Lindsey v. City of Gulfport, Mississippi et al

Filing 67

MEMORANDUM OPINION AND ORDER granting 58 Motion for Summary Judgment. Ordered that Plaintiff's claims against the City of Gulfport, Mississippi, Alan Weatherford, Bryan Watson and Torrey Johnson are dismissed with prejudice; and Plaintiff's claims against Bill Atchinson and James Halliday are dismissed without prejudice. Signed by Chief District Judge Louis Guirola, Jr. on 2/2/12. (RLW)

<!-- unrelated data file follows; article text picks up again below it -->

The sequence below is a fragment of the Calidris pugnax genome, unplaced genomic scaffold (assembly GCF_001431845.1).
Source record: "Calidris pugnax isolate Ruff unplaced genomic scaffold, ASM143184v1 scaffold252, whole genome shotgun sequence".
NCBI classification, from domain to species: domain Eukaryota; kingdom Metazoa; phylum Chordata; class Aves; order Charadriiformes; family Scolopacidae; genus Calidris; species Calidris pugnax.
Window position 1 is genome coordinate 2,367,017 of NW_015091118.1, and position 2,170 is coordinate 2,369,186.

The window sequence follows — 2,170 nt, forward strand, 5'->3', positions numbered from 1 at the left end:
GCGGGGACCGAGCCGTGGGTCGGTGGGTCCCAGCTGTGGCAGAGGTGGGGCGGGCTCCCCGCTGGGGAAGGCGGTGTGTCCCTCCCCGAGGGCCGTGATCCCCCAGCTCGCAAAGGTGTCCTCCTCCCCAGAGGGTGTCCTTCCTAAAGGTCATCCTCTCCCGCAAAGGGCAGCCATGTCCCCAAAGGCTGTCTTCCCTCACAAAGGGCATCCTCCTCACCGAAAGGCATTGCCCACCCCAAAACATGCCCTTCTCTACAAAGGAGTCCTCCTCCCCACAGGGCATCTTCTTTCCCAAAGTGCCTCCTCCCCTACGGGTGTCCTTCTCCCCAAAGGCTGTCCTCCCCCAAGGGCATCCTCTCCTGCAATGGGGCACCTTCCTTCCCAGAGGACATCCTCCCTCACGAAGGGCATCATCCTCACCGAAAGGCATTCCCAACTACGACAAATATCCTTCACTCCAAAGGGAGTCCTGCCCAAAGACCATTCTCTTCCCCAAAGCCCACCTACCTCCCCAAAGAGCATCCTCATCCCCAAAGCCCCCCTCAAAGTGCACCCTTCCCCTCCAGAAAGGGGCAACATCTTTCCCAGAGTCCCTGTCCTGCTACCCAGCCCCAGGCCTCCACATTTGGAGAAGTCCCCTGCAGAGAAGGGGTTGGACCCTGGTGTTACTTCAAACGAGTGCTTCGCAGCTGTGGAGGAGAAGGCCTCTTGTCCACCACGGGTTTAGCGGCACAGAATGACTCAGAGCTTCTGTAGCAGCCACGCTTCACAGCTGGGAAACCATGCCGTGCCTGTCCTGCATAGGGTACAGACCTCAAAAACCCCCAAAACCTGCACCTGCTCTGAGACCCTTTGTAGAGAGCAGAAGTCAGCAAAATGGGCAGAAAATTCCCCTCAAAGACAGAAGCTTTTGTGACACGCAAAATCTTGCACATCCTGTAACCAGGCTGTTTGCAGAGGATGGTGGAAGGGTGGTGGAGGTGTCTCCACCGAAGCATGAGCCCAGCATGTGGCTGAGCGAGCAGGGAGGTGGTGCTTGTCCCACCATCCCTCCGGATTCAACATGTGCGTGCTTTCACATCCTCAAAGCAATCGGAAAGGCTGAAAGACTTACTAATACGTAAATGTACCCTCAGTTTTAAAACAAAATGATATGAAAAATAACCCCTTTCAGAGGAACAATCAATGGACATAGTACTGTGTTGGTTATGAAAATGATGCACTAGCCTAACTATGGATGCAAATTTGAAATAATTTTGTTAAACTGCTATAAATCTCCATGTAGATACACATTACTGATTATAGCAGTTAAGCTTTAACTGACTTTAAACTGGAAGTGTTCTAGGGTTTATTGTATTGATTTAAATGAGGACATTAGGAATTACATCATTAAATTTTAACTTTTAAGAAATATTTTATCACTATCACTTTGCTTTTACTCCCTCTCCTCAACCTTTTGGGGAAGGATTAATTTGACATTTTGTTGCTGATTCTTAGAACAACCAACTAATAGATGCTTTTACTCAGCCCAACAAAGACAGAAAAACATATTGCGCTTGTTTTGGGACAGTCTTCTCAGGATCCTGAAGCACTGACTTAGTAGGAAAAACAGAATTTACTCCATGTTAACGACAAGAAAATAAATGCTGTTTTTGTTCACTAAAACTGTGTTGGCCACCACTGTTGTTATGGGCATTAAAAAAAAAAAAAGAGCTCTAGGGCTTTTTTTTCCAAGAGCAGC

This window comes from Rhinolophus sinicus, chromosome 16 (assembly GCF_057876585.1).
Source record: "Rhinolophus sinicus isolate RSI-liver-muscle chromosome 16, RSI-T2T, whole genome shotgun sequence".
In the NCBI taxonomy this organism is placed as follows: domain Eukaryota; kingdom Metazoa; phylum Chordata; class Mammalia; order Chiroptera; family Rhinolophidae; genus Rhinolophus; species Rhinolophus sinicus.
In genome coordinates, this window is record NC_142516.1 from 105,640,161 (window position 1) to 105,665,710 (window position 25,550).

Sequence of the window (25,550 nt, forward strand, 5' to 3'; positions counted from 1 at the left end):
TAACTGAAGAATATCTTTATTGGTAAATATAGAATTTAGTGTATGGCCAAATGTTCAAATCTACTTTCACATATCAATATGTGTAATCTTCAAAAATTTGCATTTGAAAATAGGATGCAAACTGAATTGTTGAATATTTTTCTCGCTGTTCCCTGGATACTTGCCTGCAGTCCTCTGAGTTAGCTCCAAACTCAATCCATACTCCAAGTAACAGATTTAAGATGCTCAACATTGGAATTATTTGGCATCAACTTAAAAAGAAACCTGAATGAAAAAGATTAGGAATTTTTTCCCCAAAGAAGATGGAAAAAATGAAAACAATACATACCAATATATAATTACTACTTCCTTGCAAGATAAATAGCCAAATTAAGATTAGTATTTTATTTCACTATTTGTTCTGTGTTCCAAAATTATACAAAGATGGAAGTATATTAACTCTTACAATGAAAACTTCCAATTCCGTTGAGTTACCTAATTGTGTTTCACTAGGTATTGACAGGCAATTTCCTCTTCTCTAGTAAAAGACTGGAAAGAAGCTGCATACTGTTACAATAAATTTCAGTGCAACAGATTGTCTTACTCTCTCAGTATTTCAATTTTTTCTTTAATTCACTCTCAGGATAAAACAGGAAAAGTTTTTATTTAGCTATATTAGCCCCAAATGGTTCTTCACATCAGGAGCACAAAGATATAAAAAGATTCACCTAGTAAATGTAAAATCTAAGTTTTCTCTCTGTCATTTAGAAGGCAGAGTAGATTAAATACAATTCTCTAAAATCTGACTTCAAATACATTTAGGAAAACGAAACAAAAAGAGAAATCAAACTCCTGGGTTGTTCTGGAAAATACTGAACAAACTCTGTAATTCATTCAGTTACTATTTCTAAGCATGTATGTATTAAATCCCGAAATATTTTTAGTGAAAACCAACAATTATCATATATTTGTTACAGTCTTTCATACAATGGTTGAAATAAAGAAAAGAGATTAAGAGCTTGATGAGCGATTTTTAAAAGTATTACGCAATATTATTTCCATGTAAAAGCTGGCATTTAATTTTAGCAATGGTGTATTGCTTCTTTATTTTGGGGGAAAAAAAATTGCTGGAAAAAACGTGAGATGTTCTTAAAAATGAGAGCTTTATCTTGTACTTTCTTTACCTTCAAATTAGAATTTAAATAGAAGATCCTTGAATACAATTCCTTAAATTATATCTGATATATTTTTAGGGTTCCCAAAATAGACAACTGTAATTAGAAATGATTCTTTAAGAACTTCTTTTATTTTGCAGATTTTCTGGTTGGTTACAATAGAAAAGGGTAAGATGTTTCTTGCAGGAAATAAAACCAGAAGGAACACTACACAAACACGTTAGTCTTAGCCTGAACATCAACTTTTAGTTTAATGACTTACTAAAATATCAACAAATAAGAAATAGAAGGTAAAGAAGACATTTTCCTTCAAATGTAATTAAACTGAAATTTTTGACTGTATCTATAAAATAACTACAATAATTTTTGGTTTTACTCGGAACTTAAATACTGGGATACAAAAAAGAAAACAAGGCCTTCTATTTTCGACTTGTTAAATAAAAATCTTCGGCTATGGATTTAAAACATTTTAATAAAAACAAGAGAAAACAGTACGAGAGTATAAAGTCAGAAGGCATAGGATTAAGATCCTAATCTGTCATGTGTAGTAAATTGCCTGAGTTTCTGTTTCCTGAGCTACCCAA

Download PDF